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Thread: Fox Engines


  1. #1

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    Fox Engines

    Hi; I have looked all over the web and I can't find any place to buy Fox .61 engines. It seams to me somebody would carry them, but I have yet to find them. This seams kind of strange a major engine manf. isn't carried by online hobby stores. Does anybody know where to buy Fox engines online. Thanks.......Jim

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    Fox Engines

    I guess the question is why would you want to buy a Fox? I have had several and a couple of good ones and several bad ones. Today there are so many great engines o the market why take a chance on a Fox?

    RCPAUL
    Gosh, model airplanes are not a matter of life and death - they are more important than that!

  3. #3

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    Fox

    I have had more than a few people tell me they like them and that they are good engines if properly broke in,last a long time and are more powerful than other engines of the same size. But then I have had people think they should be used for a paper weight. I just want one so I can make up my own mind. After all they have been in business since what 1946 I think.

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    Fox Engines

    I've flown with a lot of Fox engines, including the 60. The 60 and 74 are in the Eagle series and are made a little different than the other ones. The 60 is available ringed or abc. I have a 60 abc and it runs great. They have excellent service, you can call the factory and talk to the people who build, test, and repair them in Arkansas. How could this be considered taking a chance?
    www.foxmanufacturing.com
    There must be some internet companies that sell them, I got mine from a local dealer and I've bought some used ones at swap meets and through rcuniverse ads.

  5. #5
    dant-RCU's Avatar
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    Fox at Quantum

    Quantum Models - and it's a .60 not a .61. I have a lot of Fox Engines including 5 of the Eagle .74 engines (larger version of the .60). All of my Fox engines run well. Just follow the instructions. do not run over 10% nitro and use 18-20% oil with some castor.

    Here is a link:

    http://www2.mailordercentral.com/quantummodels/

    Dan
    Dan Taylor
    American Turf Flyers, Inc.
    Broken Arrow, OK
    (Somewhere near Tulsa)

  6. #6
    Ed_Moorman's Avatar
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    Fox Engines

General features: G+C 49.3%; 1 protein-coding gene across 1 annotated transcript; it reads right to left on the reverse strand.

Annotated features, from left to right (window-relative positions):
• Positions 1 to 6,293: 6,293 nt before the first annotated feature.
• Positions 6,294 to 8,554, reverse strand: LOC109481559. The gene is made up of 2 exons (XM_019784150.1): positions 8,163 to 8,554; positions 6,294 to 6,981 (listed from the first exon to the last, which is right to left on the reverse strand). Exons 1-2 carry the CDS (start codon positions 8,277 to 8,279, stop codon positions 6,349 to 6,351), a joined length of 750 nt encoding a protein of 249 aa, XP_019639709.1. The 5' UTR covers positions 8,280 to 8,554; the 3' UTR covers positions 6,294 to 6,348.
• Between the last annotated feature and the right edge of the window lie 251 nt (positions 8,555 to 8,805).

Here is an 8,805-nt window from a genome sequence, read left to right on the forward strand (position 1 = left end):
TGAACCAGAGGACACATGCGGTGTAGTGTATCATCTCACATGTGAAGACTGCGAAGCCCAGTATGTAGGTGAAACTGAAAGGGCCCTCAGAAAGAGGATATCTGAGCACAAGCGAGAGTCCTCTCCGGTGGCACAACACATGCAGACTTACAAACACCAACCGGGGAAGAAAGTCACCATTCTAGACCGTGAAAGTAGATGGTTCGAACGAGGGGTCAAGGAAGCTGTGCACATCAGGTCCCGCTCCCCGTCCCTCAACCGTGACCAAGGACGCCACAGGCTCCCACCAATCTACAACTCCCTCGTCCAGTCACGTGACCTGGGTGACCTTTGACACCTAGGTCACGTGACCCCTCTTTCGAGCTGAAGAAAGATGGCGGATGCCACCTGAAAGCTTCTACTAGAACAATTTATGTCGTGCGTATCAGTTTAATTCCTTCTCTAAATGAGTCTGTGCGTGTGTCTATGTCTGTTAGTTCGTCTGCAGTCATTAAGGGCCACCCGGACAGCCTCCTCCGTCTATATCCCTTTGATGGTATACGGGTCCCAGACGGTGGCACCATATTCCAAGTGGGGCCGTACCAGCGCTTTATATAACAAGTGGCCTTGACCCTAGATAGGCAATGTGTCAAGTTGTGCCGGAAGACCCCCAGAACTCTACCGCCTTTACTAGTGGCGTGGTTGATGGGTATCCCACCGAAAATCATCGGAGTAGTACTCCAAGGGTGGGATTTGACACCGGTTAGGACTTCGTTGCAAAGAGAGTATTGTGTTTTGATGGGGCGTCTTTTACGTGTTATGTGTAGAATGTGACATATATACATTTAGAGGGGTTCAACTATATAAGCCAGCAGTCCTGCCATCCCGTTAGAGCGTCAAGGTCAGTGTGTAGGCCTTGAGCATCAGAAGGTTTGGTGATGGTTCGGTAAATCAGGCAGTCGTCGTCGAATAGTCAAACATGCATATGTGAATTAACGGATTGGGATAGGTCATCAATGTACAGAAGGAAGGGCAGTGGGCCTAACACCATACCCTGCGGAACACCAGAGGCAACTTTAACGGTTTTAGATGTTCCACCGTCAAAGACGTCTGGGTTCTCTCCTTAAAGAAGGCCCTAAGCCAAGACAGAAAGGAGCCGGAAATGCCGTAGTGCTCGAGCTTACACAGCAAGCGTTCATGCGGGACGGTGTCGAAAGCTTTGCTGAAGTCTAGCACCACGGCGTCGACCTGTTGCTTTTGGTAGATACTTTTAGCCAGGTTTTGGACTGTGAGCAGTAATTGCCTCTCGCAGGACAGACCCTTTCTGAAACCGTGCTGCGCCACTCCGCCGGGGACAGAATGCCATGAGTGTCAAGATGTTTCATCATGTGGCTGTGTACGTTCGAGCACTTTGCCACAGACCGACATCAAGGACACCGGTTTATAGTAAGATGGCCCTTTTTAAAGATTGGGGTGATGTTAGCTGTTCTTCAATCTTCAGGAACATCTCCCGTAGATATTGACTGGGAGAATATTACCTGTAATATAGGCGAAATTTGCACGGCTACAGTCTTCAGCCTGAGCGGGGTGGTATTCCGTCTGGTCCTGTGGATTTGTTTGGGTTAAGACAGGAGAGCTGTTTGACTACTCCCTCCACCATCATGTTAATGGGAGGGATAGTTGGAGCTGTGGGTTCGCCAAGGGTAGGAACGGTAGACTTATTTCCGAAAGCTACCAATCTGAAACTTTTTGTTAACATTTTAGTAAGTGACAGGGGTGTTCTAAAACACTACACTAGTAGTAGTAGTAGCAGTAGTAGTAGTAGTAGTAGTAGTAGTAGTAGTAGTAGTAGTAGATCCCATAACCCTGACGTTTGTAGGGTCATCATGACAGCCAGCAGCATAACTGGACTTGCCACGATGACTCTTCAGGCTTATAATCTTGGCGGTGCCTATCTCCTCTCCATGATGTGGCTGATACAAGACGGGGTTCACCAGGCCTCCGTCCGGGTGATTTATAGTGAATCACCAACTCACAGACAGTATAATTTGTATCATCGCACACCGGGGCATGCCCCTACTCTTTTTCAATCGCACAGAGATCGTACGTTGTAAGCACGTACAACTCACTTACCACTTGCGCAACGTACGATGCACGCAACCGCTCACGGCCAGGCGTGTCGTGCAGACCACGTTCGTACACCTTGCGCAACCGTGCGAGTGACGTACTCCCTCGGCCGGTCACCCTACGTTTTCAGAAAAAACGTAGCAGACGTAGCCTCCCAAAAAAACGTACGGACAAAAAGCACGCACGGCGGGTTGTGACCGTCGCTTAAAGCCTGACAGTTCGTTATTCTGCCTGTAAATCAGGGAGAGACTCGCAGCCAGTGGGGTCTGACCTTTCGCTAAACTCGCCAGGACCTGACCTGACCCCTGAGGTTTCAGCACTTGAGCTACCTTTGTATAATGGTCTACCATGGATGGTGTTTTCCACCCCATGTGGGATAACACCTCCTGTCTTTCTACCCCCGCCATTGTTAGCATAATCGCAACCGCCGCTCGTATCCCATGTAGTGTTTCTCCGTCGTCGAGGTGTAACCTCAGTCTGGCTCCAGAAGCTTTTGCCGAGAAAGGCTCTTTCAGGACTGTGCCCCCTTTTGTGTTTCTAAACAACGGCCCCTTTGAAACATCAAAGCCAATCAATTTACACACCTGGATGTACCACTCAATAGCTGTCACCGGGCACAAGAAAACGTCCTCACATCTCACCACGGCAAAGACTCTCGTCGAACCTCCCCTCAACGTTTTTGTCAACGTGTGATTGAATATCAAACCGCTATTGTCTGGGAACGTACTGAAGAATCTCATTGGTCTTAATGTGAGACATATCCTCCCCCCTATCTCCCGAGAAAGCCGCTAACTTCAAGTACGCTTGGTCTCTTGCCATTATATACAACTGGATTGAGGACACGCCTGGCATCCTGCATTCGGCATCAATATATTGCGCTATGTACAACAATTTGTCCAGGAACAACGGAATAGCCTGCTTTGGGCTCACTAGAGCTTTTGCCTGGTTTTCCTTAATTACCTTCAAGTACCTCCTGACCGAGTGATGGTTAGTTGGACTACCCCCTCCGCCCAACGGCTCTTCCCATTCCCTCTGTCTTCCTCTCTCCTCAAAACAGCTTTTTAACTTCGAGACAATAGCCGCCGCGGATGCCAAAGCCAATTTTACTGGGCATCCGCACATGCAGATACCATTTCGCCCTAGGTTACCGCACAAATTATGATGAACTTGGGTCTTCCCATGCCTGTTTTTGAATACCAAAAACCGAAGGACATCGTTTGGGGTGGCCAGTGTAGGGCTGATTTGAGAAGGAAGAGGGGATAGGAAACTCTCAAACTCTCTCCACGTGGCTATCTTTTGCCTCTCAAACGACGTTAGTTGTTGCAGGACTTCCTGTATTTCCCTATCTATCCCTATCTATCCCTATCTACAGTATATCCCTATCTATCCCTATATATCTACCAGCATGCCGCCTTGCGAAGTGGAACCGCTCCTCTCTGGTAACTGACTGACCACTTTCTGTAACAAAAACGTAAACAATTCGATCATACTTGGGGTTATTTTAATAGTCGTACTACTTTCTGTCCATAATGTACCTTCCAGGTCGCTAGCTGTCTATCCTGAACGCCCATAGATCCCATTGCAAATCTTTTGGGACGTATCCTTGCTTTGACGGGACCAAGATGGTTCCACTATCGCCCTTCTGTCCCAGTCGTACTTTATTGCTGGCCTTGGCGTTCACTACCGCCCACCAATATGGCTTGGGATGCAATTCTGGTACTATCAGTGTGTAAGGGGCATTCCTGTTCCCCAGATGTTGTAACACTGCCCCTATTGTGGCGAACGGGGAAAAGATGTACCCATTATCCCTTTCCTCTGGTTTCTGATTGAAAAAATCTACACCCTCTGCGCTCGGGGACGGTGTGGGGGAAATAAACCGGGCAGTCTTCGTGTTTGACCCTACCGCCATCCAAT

In a recent Model Airplane News issue there was a .61 size engine comparison test. Dave Gierke, the tester varied the fuel and plugs to get the best performance from the engines. The Fox came out on top. He used 5% nitro fuel and a Thunderbolt plug for the best results. Go figure.

    If you plan to run the Fox, you might want to get this issue and see how he ran it.
    Ed Moorman, AMA 553, Former R/C Report Fun Aerobatics Columnist. 76 and up to my old tricks!

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    Fox

    Thanks for the information ED, I will pick up a copy of the magazine...........Jim

  8. #8
    Clean's Avatar
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    Fox Engines

    Order it from the factory, BUT, call ahead and get the price, tell them you have an engine to trade in on it and it will be half suggested retail price. you can send them in an old beat up Cox .049 engine and they will sell you the Fox 61 for half price.

    Half Price. I just go to the factory and buy engines there for the same deal, but its only a day trip for me.

    Call em if you don't believe me, but it's true. Control line folks who run Fox 35's and the like know this.
    Intentional landings WITH a PBF are not
    the intentional design OF the PBF

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    Fox Engines

    About that 5% fuel, it's true, and I got it from the horses' mouth, Duke himself. I called one day at noon and caught him manning the phones so his girls could take a lunch break. Quiet a guy. Anywho I had called about a problem, and he asked me what fuel I used. Then he told me to use 5% especially where I live. He said they use 5% when running the new engines before tear down and cleaning and packing for shipment. I did and I've never used anything else. That was back in the late 80"s. He mailed the parts l needed and I got them in my P.O. Box 2 days later. Now that's service. He said "Send me a check when you get around to it." His wife ran the company after he died and she too passed away a short while back, but the company is still operating in the same great way as when they were there. I've always given them high marks all around. If you call for an engine, ask if it has the single needle carb. Fox has a two needle carb, but the single needle will be probably be more familair to you. You can check them out at their Web address, www.foxmanfacturing.com

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    Fox Engines